Barney Zeitz: Thinking big

Welding is all part of a day's work for Barney Zeitz. — Photo by Ralph Stewart

Barney Zeitz participates eagerly in his life as a person and as an artist. He shows up as a good man, grateful for the artistic talents that allow him to shape and meld harsh and unyielding metal and glass. And as an artist, he fashions these materials into colorful, sometimes stark, sometimes whimsical, art, often vaulting expressions of the human condition.

He also seems to possess a mind like an Internet search engine, endlessly shaping the ideas that fill his head.

“Yeah,” he says, laughing, “once an energy therapist of some kind put her hand on my chest and said ‘How are you able to sleep with so many ideas running through your mind?'”

Mr. Zeitz, nationally recognized for his sculpture and stained glass artwork, seemed mystified about the source of his creative bent. “It’s as if a light bulb goes on and — boom — there’s the idea. Honestly, at those times I just feel like the work is passing through me from someplace else.”

He works big — architectural installations that involve a myriad of crafts and processes, including several glass and media fusing processes he’s developed and believes are unique. He’s completed 18 commissions of large memorial sculptures and stained glass pieces around the country.

And he works small; he designed and made the family silverware.

If he’s bemused about the way his life’s work has evolved, it’s understandable. Mr. Zeitz, now 60, grew up in Fall River in what he recalls as an unremarkable fashion with no particular artistic yearnings. He graduated from Durfee High School and attended the University of Massachusetts. He was drifting about at 20, when he decided to move to the Island.

Along the way, serendipity happened.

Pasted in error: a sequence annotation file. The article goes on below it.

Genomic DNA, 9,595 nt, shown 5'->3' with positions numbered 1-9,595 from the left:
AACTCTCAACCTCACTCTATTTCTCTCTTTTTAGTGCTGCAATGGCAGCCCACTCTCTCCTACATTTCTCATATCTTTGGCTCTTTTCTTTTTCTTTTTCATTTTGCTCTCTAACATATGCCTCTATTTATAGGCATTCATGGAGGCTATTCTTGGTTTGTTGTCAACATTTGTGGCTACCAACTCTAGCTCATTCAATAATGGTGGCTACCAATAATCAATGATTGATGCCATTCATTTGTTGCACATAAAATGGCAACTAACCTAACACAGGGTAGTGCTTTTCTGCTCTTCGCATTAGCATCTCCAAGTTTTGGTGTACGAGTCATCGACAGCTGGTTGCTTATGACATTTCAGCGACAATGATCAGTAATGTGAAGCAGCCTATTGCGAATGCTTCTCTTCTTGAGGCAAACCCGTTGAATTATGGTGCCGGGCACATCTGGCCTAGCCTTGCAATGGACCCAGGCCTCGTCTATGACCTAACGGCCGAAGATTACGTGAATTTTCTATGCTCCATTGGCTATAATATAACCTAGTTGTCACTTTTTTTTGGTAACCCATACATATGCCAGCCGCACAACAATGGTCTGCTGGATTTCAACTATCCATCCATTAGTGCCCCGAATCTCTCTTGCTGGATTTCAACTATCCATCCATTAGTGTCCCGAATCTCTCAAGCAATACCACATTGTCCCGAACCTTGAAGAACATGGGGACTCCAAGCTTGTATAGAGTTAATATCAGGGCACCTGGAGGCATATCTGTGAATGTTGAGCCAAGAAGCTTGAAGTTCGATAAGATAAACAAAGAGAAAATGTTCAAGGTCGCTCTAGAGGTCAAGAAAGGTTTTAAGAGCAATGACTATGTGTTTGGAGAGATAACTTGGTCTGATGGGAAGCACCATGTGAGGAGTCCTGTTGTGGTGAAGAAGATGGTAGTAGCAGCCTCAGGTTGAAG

“Remember those plastic stained glass kits kids had years ago?” he asks. “I picked one up and started working with it. I made something for my mother, don’t remember what, exactly. I do remember that I got a book on leaded stained glass as soon as I got to the Island and learned how to do it.”

He explains, “I used the matured savings bonds from my bar mitzvah to get going. The first piece I ever sold was in 1971, a lamp with a stained glass shade. It sat on David Crohan’s (well-known Island pianist) piano in The Rare Duck in Oak Bluffs. A guy gave me $100 for it. Of course there was a lot more than $100 in labor in it but I found out I could make something that someone would buy.”

Despite acclaim and the ability to make a living as an artist for 40 years, Mr. Zeitz admits he’s still trying to prove himself to himself. “That’s big for me,” he admitted in a Woody Allen moment. “I’d say today that I’m secure in my insecurity. Some days I feel really good about the work and then, boom, I’m convinced I can’t do anything.” He notes that being self-taught probably contributes to the condition.

He believes that insecurity also plays a role in the bidding process, ticking off a long list of big and small pieces and projects that went for 50 cents on the dollar value. He’s willing to beat himself up as a businessman but as he discusses pricing, it becomes clear that the artist in him dictates many choices.

“I just had to do the Holocaust sculpture (installed in Providence R.I.) and the Viet Nam memorial on Martha’s Vineyard. I want people to feel when they look at my work. When they look at the Viet Nam memorial, what are they feeling? Are they proud, vulnerable, afraid, empty?”

Being an Island artist has its good points. “There are a lot of rich people who appreciate and can pay for my work. On the other hand, sculptors aren’t very mobile. You can’t pack up the car and drive to a New York show,” he says.

He talks about the work with the sort of conviction that can talk a dog off a meat wagon. But when it comes to defining himself, he’s pleasantly circumspect, and keeps deflecting the subject back to his art.

“Where do I want to be in five years? Well, I’m 60 and standing on scaffolding all day is getting tougher,” he says. “That’s a control issue. I want to do everything myself, even pour the footings for my sculptures.”

He continues, “Probably my biggest challenge is be a good parent. From the business standpoint, it’s marketing myself. I wish someone would come along and help me market and I would just do the work but I’m a pain in neck,” he says, cheerily adding, “I’m 60. I need to figure that out.”

He’s teamed up with Michael Craughwell, a young Irishman who is working on projects and some of the perennial Zeitz top sellers. “Michael is very good. He’s a keeper,” he says. The two men are currently finishing a large set of stained glass windows overlooking William Street in Vineyard Haven for the First Baptist Church.

A browse through Barney Zeitz’s work (go to leaves the observer with a belief that he has done more than one life’s work. But then he says, “You know, I have this idea…”